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Ripped off, Part 2

We ‘ve done two previous broadcasts about massive fraud and criminality that results in huge profits for some, and prosecutions for pretty much nobody – but we’re not leaving this one alone.

Tonight, Mike and Mark speak with E. Henry Schoenberger and Eric Dixon about what it’ll take to get indictments and prosecutions – and a lot more.

Fixing this might just be something that the 99% of us can get behind, together, to actually change something.

About our guests:

Henry Schoenberger is a Cleveland entrepreneur, financial specialist, writer and author of How We Got Swindled by Wall Street Godfathers, Greed & Financial Darwinism – The 30-Year War Against The American Dream. The book, an insightful look at the failures of Washington and Wall Street as well as all the contributing factors that led to the current depression-like economy and dysfunctional state of the US, includes a foreword from David Satterfield, a veteran financial journalist who shared in two Pulitzer Prizes while he was the business editor at the Miami Herald.

Schoenberger’s 1990 book, Invest for Success, How to Avoid Getting Ripped Off by Real Estate Partnerships, the Stock Market and Diversification became a critical success nationally, and recently B&N decided to carry it again online and in stock. He has authored a number of articles in professional journals and mainstream publications.

Eric Dixon is a Yale Law School graduate and has been a New York lawyer for nearly 20 years. He has spent many years doing corporate transactions and securities filings and compliance, and is an expert election lawyer. He now handles business due diligence and investigations for entrepreneurs and investors. Eric Dixon is on the Board of Directors of the Financial Policy Council, and is currently writing a book on crony justice.

Eric Dixon runs the Crime, Politics and Policy blog at

Site links:

Greg Smith – Why I am leaving Goldman Sachs

Five Major Banks consistently hindered Mortgage Investigation


Henry’s articles on Huffington Post


1 comment to Ripped off, Part 2

  • Anthony

    America has been taken away from the American people—and there’s nothing no-one in America can do about it—unless some other American-like country comes in and takes down the criminal mafia/nazi-like Kabul that makes up the private sector—and it’s only downhill from here on out for millions…

    By Danny Shecter;
    This angry denunciation resonates with the global protests that surfaced two years later under the banner of Occupy Wall Street.

    Zuboff amplified her insights in the pages of Business Week:

    Each day’s economic news leaves me haunted by Hannah Arendt’s ruminations on Nazi war criminal Adolph Eichmann as she reported on his trial in Jerusalem for The New Yorker 45 years ago. Arendt pondered ‘the strange interdependence of thoughtlessness and evil’ and sought to capture it with her famous formulation ‘the banality of evil’. Arendt found Eichmann neither ‘perverted nor sadistic’, but ‘terribly and terrifyingly normal’.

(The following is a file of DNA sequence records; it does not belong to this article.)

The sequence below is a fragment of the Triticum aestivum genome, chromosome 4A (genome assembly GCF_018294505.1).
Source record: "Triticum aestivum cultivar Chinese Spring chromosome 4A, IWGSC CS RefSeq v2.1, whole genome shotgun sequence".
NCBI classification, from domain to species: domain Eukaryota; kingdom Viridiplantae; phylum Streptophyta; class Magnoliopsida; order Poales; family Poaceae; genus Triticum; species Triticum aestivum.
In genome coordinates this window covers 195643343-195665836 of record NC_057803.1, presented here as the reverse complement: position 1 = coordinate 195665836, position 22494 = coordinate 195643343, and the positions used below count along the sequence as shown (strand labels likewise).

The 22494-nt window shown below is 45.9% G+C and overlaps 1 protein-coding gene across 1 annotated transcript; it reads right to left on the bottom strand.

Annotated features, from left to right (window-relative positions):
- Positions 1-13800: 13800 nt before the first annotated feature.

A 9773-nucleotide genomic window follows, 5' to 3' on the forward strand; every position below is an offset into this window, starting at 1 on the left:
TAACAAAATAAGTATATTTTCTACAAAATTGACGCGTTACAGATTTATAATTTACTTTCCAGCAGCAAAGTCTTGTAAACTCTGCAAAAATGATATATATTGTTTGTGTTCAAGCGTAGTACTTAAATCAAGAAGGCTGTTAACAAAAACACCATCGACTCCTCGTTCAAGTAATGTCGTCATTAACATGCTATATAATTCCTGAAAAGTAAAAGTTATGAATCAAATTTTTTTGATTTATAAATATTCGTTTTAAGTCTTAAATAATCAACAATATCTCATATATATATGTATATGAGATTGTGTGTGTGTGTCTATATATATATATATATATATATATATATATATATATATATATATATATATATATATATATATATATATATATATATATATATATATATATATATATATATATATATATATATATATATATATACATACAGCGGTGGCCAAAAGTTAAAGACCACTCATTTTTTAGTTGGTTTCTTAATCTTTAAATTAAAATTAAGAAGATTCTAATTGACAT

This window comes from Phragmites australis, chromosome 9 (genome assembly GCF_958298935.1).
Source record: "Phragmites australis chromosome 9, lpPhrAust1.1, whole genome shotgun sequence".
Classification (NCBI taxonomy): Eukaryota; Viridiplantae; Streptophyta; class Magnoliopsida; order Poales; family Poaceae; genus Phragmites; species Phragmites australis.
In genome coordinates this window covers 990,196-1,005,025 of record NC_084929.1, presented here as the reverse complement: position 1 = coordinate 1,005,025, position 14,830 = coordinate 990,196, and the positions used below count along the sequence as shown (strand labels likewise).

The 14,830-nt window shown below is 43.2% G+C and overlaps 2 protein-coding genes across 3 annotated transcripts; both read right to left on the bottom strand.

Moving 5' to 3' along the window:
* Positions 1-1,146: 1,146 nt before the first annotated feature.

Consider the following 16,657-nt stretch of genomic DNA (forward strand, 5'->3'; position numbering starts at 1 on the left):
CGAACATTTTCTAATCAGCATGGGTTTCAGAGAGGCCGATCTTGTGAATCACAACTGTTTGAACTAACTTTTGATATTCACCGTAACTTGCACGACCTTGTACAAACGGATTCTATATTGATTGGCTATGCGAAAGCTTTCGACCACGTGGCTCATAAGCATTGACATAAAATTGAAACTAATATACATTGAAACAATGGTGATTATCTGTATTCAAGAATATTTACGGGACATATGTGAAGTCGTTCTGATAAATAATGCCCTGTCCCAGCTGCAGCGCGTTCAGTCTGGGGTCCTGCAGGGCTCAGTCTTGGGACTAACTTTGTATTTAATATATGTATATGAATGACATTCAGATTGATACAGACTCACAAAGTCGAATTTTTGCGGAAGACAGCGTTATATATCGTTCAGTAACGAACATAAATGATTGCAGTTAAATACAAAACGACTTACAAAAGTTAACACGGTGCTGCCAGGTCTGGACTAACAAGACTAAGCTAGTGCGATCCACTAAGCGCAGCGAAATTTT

As we learn more about the behaviour within our financial institutions, we see that just about everyone accepted a reckless system that rewards transactions but rejects responsibility for the consequences of those transactions.

    Bankers, brokers and financial specialists were all willing participants in a self-centred business model that celebrates what’s good for business insiders while dehumanising and distancing everyone else – the outsiders.

    Follow our in depth coverage

    It is precisely this framework, steeped in moral as well as economic lessons, that we need to adopt to judge the vast human rights implications of the decisions and practices that led to the massive unemployment, homelessness, foreclosures, downward mobility and poverty that grips our world.

    In most of the media, this crisis has been treated with a perverse logic: that no one was responsible since everyone was financially irresponsible and thus everyone is to blame – while at the same time no one is blamed.

    It took the editor of Vanity Fair, a popular magazine, more into celebrities than derivatives, to dispose of this perverse lack of logic.

    Writes Graydon Carter:

    It can fairly be said that the chain of catastrophic bets made over the past decade by a few hundred bankers may well turn out to be the greatest non- violent crime against humanity in history. They’ve brought the world’s economy to its knees, lost tens of millions of people their jobs and their homes, and trashed the retirement plans of a generation, and they could drive an estimated 200 million people worldwide into dire poverty. In other words, never before have so few, done so much, to so many. (Emphasis mine.)

    And yet, the investigations of the very concrete financial crimes behind this crisis have been stunted and the prosecutions few and far between.

    Crimes of relatively minor transgressions are routinely adjudicated; crimes that led to the loss of trillions of dollars are ignored.

    Now are we the ppl the problem?–or are we the ppl the solution?

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